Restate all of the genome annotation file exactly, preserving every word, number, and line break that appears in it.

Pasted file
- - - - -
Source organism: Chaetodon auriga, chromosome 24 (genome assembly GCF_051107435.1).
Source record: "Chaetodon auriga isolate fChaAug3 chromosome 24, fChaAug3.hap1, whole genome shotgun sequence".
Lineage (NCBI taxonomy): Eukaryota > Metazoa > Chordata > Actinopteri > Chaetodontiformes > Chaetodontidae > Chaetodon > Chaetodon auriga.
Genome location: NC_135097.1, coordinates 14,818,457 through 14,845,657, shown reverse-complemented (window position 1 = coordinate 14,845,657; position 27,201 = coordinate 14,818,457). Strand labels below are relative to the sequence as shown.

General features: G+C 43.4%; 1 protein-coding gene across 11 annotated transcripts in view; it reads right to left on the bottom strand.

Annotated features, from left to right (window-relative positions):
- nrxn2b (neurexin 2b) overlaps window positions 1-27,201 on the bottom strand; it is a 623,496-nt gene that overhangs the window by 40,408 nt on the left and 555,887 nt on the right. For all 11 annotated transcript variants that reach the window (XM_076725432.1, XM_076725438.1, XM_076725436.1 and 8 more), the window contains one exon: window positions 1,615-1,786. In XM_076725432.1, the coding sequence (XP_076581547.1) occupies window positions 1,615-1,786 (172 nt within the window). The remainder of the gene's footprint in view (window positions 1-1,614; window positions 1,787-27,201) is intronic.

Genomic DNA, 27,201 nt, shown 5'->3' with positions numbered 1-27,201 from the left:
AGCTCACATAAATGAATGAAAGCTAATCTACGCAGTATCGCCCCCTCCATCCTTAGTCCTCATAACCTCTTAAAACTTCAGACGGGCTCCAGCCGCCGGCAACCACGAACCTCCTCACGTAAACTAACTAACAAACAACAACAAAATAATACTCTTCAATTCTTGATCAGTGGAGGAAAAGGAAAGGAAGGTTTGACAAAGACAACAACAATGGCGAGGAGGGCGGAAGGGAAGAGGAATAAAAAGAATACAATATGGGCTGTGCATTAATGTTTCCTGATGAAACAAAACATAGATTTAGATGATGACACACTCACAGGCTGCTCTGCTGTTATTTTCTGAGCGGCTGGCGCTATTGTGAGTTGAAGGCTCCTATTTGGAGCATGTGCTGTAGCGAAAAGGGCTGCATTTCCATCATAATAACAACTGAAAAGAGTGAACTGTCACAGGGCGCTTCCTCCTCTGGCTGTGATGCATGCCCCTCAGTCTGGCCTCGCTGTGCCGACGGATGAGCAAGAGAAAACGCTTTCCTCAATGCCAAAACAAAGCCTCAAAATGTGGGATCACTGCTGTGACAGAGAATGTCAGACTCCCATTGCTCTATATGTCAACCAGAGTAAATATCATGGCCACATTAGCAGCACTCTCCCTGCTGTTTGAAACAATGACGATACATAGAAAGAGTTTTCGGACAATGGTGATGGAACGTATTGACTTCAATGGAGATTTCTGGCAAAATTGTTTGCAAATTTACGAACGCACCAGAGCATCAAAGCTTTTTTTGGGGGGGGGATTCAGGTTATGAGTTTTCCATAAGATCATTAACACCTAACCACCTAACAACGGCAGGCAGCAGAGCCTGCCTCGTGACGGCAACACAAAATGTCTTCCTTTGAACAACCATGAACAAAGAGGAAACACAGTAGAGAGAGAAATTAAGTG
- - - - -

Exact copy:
Source organism: Chaetodon auriga, chromosome 24 (genome assembly GCF_051107435.1).
Source record: "Chaetodon auriga isolate fChaAug3 chromosome 24, fChaAug3.hap1, whole genome shotgun sequence".
Lineage (NCBI taxonomy): Eukaryota > Metazoa > Chordata > Actinopteri > Chaetodontiformes > Chaetodontidae > Chaetodon > Chaetodon auriga.
Genome location: NC_135097.1, coordinates 14,818,457 through 14,845,657, shown reverse-complemented (window position 1 = coordinate 14,845,657; position 27,201 = coordinate 14,818,457). Strand labels below are relative to the sequence as shown.

General features: G+C 43.4%; 1 protein-coding gene across 11 annotated transcripts in view; it reads right to left on the bottom strand.

Annotated features, from left to right (window-relative positions):
- nrxn2b (neurexin 2b) overlaps window positions 1-27,201 on the bottom strand; it is a 623,496-nt gene that overhangs the window by 40,408 nt on the left and 555,887 nt on the right. For all 11 annotated transcript variants that reach the window (XM_076725432.1, XM_076725438.1, XM_076725436.1 and 8 more), the window contains one exon: window positions 1,615-1,786. In XM_076725432.1, the coding sequence (XP_076581547.1) occupies window positions 1,615-1,786 (172 nt within the window). The remainder of the gene's footprint in view (window positions 1-1,614; window positions 1,787-27,201) is intronic.

Genomic DNA, 27,201 nt, shown 5'->3' with positions numbered 1-27,201 from the left:
AGCTCACATAAATGAATGAAAGCTAATCTACGCAGTATCGCCCCCTCCATCCTTAGTCCTCATAACCTCTTAAAACTTCAGACGGGCTCCAGCCGCCGGCAACCACGAACCTCCTCACGTAAACTAACTAACAAACAACAACAAAATAATACTCTTCAATTCTTGATCAGTGGAGGAAAAGGAAAGGAAGGTTTGACAAAGACAACAACAATGGCGAGGAGGGCGGAAGGGAAGAGGAATAAAAAGAATACAATATGGGCTGTGCATTAATGTTTCCTGATGAAACAAAACATAGATTTAGATGATGACACACTCACAGGCTGCTCTGCTGTTATTTTCTGAGCGGCTGGCGCTATTGTGAGTTGAAGGCTCCTATTTGGAGCATGTGCTGTAGCGAAAAGGGCTGCATTTCCATCATAATAACAACTGAAAAGAGTGAACTGTCACAGGGCGCTTCCTCCTCTGGCTGTGATGCATGCCCCTCAGTCTGGCCTCGCTGTGCCGACGGATGAGCAAGAGAAAACGCTTTCCTCAATGCCAAAACAAAGCCTCAAAATGTGGGATCACTGCTGTGACAGAGAATGTCAGACTCCCATTGCTCTATATGTCAACCAGAGTAAATATCATGGCCACATTAGCAGCACTCTCCCTGCTGTTTGAAACAATGACGATACATAGAAAGAGTTTTCGGACAATGGTGATGGAACGTATTGACTTCAATGGAGATTTCTGGCAAAATTGTTTGCAAATTTACGAACGCACCAGAGCATCAAAGCTTTTTTTGGGGGGGGGATTCAGGTTATGAGTTTTCCATAAGATCATTAACACCTAACCACCTAACAACGGCAGGCAGCAGAGCCTGCCTCGTGACGGCAACACAAAATGTCTTCCTTTGAACAACCATGAACAAAGAGGAAACACAGTAGAGAGAGAAATTAAGTG